Psychological Medicine

Original Articles

Predictive significance of the overvaluation of shape/weight in obese patients with binge eating disorder: findings from a randomized controlled trial with 12-month follow-up

C. M. Griloa1 c1, M. A. Whitea1, R. Gueorguievaa2, G. T. Wilsona3 and R. M. Masheba1

a1 Department of Psychiatry, Yale University School of Medicine, New Haven, CT, USA

a2 Division of Biostatistics, Yale School of Public Health, Yale University, New Haven, CT, USA

a3 Graduate School of Applied and Professional Psychology, Rutgers – The State University of New Jersey, Piscataway, NJ, USA


Background Undue influence of body shape or weight on self-evaluation – referred to as overvaluation – is considered a core feature across eating disorders, but is not a diagnostic requirement for binge eating disorder (BED). This study examined the concurrent and predictive significance of overvaluation of shape/weight in obese patients with BED participating in a randomized clinical trial testing cognitive behavioral therapy (CBT) and behavioral weight loss (BWL).

Method A total of 90 participants were randomly assigned to 6-month group treatments of CBT or BWL. Assessments were performed at baseline, throughout- and post-treatment, and at 6- and 12-month follow-ups after completing treatments with reliably administered semi-structured interviews and established measures.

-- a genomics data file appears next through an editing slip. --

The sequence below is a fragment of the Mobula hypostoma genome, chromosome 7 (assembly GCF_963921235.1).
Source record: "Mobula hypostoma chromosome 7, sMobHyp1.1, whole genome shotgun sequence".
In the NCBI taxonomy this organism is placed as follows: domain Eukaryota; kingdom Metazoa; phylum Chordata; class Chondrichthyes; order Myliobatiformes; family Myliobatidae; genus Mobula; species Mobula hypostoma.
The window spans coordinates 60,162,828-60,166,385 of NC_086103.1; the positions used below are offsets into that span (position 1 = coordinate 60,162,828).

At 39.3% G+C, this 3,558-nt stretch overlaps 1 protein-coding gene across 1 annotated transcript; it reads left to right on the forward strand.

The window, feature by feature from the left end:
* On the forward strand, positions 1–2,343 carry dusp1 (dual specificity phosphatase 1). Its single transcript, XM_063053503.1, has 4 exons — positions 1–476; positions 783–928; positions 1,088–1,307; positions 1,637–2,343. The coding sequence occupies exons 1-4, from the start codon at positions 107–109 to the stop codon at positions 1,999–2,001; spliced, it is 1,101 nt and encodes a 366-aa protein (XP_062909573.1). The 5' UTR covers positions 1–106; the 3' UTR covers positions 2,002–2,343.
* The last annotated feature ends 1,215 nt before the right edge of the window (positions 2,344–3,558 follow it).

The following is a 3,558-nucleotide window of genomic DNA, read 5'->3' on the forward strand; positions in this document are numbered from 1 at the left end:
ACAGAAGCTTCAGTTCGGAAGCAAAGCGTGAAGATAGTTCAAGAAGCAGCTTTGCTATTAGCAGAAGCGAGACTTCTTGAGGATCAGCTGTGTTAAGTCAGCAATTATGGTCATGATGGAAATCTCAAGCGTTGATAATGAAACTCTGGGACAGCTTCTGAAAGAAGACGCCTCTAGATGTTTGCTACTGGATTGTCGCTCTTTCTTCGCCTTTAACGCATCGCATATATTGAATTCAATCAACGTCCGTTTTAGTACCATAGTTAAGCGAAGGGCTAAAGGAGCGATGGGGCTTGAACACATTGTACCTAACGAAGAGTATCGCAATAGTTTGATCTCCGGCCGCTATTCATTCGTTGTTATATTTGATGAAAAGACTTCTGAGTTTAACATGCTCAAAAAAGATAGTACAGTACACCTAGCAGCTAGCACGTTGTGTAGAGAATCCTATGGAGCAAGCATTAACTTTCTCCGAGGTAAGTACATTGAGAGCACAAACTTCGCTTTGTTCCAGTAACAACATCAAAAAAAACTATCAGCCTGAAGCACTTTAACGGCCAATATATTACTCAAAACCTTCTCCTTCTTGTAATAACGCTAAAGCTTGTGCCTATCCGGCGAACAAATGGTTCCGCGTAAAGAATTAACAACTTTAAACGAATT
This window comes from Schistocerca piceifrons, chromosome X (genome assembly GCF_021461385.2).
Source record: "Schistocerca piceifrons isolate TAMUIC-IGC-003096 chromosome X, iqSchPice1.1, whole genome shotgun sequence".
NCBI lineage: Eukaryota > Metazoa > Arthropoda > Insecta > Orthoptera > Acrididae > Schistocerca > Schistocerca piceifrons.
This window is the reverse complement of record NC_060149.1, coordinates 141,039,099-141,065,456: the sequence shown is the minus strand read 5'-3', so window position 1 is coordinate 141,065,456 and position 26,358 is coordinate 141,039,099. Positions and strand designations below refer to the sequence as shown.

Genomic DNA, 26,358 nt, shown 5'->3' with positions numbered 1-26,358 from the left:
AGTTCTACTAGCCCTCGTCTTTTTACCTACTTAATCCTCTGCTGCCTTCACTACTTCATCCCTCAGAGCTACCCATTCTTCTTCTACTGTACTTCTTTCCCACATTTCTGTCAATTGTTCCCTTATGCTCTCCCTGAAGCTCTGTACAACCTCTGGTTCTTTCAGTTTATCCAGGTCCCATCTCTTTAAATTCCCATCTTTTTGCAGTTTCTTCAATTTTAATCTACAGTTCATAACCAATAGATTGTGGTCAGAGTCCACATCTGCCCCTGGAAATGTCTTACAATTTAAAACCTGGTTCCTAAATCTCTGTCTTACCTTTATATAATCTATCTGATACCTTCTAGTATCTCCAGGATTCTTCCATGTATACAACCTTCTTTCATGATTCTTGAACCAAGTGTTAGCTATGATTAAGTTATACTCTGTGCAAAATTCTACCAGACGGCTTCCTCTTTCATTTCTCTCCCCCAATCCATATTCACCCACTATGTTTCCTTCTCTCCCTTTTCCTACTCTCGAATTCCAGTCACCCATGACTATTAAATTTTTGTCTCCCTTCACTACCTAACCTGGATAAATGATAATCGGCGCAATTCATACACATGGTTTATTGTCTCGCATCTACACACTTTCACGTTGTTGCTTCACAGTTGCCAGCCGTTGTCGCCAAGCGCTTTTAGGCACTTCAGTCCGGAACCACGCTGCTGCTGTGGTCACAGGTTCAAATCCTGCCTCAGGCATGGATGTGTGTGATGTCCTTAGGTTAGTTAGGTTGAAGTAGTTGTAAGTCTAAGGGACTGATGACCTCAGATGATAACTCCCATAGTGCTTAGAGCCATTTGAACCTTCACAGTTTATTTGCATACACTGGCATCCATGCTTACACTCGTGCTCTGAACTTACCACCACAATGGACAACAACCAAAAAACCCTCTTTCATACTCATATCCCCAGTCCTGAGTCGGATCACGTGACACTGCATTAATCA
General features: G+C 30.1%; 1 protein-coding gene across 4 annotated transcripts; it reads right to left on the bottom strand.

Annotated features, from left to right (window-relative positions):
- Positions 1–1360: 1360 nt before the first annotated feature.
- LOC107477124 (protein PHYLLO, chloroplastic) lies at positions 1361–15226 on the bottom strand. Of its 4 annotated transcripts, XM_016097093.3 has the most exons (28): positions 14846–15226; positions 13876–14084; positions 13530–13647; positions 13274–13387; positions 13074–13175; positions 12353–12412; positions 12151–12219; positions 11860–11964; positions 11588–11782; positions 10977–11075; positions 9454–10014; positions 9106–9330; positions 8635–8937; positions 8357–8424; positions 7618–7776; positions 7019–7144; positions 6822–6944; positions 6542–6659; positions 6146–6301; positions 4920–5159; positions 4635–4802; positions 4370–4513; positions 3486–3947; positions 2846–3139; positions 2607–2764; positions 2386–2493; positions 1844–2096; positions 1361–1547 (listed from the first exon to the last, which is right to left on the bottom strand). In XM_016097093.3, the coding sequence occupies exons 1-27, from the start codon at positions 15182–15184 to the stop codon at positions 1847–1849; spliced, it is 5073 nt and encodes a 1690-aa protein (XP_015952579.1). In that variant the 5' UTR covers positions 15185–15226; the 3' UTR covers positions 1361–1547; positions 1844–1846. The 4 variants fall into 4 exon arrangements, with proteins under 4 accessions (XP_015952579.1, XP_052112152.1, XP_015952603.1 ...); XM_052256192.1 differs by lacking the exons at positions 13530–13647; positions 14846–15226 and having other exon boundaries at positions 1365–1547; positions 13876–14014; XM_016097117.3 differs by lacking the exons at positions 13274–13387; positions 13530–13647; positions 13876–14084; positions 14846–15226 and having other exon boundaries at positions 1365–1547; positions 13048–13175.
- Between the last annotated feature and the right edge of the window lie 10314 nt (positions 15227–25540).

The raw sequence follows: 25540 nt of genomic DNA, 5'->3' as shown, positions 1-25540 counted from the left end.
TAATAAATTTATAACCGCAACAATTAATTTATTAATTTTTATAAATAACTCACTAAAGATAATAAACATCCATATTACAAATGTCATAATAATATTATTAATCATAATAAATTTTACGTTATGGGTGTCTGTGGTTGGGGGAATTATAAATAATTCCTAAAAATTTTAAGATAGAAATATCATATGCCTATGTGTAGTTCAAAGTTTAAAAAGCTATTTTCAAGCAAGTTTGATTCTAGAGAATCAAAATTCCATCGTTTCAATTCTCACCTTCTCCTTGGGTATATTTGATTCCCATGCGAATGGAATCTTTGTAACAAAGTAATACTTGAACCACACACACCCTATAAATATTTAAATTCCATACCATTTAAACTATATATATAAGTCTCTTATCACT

Results Participants categorized with overvaluation (n = 52, 58%) versus without overvaluation (n = 38, 42%) did not differ significantly in demographic features (age, gender and ethnicity), psychiatric co-morbidity, body mass index or binge eating frequency. The overvaluation group had significantly greater levels of eating disorder psychopathology and poorer psychological functioning (higher depression and lower self-esteem) than the non-overvaluation group. Overvaluation of shape/weight significantly predicted non-remission from binge eating and higher frequency of binge eating at the 12-month follow-up, even after adjusting for group differences in depression and self-esteem levels.

Conclusions Our findings suggest that overvaluation does not simply reflect concern commensurate with being obese or more frequent binge eating, but also is strongly associated with heightened eating-related psychopathology and psychological distress, and has negative prognostic significance for longer-term treatment outcomes. Overvaluation of shape/weight warrants consideration as a diagnostic specifier for BED as it provides important information about severity and treatment outcome.

(Received June 08 2012)

(Revised August 03 2012)

(Accepted August 06 2012)

(Online publication September 12 2012)

Key words

  • Binge eating;
  • body image;
  • diagnosis;
  • eating disorder;
  • obesity;
  • treatment outcome


c1 Address for correspondence: C. M. Grilo, Ph.D., Yale School of Medicine, 301 Cedar Street (2nd Floor), New Haven, CT 06519, USA. (Email: